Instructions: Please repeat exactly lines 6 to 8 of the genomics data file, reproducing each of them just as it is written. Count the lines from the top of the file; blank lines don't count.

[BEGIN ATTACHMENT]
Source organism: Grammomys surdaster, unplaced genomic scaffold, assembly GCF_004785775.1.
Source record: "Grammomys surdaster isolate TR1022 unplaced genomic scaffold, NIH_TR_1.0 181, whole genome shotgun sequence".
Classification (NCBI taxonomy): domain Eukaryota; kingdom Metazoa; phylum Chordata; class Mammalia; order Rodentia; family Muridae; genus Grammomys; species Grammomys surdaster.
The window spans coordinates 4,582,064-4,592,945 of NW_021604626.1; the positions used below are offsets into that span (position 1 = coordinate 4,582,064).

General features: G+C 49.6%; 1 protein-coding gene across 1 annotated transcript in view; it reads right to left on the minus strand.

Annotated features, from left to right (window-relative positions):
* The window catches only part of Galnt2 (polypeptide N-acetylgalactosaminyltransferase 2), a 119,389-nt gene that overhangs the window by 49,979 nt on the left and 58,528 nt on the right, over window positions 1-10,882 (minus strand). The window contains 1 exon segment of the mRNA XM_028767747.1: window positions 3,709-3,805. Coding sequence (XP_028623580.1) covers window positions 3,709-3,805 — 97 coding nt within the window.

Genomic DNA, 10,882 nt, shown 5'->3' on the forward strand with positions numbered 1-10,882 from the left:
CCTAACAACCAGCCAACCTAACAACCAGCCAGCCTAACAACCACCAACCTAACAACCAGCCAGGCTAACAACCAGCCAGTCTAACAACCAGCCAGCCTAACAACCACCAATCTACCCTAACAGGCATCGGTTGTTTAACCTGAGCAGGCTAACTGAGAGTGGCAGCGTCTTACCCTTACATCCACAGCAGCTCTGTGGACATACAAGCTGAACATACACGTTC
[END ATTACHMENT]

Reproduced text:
Annotated features, from left to right (window-relative positions):
* The window catches only part of Galnt2 (polypeptide N-acetylgalactosaminyltransferase 2), a 119,389-nt gene that overhangs the window by 49,979 nt on the left and 58,528 nt on the right, over window positions 1-10,882 (minus strand). The window contains 1 exon segment of the mRNA XM_028767747.1: window positions 3,709-3,805. Coding sequence (XP_028623580.1) covers window positions 3,709-3,805 — 97 coding nt within the window.

Genomic DNA, 10,882 nt, shown 5'->3' on the forward strand with positions numbered 1-10,882 from the left: